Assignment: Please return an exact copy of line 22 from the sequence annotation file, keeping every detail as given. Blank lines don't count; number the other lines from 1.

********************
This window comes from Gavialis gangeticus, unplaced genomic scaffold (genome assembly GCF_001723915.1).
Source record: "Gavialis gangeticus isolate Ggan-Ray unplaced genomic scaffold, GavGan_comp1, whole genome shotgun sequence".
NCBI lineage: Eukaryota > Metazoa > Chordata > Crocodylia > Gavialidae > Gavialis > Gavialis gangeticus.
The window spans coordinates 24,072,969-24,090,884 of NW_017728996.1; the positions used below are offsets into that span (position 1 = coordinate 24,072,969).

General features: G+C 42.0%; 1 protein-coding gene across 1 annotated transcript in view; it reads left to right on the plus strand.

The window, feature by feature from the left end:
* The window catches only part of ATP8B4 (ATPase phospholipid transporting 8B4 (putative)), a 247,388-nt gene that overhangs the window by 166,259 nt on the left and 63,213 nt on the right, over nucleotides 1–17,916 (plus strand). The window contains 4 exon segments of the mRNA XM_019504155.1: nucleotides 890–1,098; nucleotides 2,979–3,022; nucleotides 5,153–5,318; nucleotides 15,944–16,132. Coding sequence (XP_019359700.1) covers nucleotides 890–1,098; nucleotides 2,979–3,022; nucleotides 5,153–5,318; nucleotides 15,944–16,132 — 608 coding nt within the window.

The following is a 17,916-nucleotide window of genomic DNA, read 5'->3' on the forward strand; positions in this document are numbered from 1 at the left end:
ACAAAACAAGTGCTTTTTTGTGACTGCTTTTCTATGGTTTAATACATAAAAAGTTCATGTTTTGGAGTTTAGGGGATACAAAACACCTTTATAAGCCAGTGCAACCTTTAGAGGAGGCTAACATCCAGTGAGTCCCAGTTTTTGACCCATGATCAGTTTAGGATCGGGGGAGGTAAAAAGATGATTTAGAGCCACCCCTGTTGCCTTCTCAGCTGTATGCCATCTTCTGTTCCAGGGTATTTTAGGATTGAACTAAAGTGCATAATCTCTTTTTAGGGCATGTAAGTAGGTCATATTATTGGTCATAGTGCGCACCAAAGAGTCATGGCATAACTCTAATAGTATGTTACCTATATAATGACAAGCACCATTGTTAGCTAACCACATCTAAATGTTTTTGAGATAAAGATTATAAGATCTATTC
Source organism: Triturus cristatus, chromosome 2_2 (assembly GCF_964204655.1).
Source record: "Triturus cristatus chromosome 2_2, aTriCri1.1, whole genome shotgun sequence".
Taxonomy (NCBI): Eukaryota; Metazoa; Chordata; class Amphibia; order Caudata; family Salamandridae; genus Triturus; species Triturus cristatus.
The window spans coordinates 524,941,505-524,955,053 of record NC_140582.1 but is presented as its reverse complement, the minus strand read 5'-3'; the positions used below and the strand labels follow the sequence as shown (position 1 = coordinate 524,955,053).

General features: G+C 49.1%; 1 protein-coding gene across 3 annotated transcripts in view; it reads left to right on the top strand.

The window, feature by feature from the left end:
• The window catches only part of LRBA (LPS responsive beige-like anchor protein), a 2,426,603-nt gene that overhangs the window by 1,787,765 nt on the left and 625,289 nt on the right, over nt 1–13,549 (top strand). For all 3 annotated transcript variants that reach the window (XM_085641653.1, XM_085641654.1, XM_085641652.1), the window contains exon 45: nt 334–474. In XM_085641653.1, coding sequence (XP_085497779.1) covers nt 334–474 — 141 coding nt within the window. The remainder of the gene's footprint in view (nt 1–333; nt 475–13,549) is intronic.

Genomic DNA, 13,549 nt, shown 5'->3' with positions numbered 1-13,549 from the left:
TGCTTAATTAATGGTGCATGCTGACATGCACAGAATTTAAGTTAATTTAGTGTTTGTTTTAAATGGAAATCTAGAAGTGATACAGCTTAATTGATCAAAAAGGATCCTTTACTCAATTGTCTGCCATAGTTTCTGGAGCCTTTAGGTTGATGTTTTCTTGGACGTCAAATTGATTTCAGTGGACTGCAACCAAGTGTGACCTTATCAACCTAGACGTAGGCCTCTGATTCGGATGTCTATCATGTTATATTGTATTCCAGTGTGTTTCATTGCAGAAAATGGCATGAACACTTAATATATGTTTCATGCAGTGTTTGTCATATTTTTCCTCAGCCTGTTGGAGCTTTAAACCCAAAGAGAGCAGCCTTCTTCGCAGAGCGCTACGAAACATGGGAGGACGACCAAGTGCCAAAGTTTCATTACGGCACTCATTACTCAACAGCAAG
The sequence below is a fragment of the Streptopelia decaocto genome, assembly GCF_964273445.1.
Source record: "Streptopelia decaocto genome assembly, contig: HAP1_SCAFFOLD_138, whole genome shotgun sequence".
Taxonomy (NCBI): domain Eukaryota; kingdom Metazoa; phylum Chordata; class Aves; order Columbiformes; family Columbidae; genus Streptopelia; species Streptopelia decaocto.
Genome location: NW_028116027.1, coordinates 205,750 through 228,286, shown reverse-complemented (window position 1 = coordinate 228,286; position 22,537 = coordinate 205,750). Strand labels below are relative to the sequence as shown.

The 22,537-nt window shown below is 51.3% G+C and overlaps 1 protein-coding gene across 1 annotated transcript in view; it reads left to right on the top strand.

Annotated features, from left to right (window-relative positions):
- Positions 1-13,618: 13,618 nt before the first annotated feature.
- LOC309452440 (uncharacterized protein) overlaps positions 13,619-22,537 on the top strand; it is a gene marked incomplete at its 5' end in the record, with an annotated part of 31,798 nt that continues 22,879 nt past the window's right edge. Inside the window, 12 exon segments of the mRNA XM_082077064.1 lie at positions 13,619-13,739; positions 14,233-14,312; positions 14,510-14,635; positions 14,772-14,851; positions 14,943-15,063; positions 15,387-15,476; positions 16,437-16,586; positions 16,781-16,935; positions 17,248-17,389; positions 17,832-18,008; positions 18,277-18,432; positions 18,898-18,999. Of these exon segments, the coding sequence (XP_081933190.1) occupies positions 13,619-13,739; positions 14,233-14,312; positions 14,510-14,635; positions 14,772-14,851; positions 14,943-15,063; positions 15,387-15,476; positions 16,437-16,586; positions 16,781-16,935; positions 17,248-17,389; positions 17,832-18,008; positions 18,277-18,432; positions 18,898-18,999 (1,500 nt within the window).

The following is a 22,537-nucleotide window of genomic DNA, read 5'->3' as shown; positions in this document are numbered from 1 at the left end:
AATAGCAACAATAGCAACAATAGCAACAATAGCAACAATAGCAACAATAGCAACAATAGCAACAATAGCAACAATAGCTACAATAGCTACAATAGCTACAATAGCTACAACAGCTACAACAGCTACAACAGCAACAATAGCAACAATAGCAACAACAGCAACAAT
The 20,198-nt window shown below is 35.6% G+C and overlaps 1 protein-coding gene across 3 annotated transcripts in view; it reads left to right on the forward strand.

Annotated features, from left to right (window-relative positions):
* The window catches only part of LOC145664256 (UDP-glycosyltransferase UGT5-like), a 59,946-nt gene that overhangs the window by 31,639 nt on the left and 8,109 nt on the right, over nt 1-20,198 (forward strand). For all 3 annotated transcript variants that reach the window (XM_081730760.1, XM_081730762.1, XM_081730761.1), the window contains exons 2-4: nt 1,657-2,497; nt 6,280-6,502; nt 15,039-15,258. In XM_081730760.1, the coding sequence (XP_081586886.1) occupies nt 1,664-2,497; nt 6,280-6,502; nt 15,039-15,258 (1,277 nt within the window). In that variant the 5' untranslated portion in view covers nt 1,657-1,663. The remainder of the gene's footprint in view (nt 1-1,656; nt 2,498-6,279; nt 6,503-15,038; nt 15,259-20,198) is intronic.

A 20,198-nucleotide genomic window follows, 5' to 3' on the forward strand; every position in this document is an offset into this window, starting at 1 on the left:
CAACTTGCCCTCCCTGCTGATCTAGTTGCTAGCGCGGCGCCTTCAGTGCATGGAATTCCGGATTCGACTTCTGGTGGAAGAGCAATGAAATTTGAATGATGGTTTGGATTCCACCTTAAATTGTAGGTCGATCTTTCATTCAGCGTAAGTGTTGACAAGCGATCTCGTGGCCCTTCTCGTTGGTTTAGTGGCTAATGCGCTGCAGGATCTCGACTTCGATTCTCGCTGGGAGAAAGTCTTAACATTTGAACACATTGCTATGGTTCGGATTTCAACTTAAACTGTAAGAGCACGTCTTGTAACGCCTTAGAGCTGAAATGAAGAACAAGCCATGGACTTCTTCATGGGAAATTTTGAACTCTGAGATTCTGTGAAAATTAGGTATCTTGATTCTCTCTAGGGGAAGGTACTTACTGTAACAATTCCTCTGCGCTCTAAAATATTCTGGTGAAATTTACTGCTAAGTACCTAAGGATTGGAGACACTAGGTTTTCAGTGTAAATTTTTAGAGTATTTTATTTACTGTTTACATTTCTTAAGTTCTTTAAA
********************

Genome location: NW_028116027.1, coordinates 205,750 through 228,286, shown reverse-complemented (window position 1 = coordinate 228,286; position 22,537 = coordinate 205,750). Strand labels below are relative to the sequence as shown.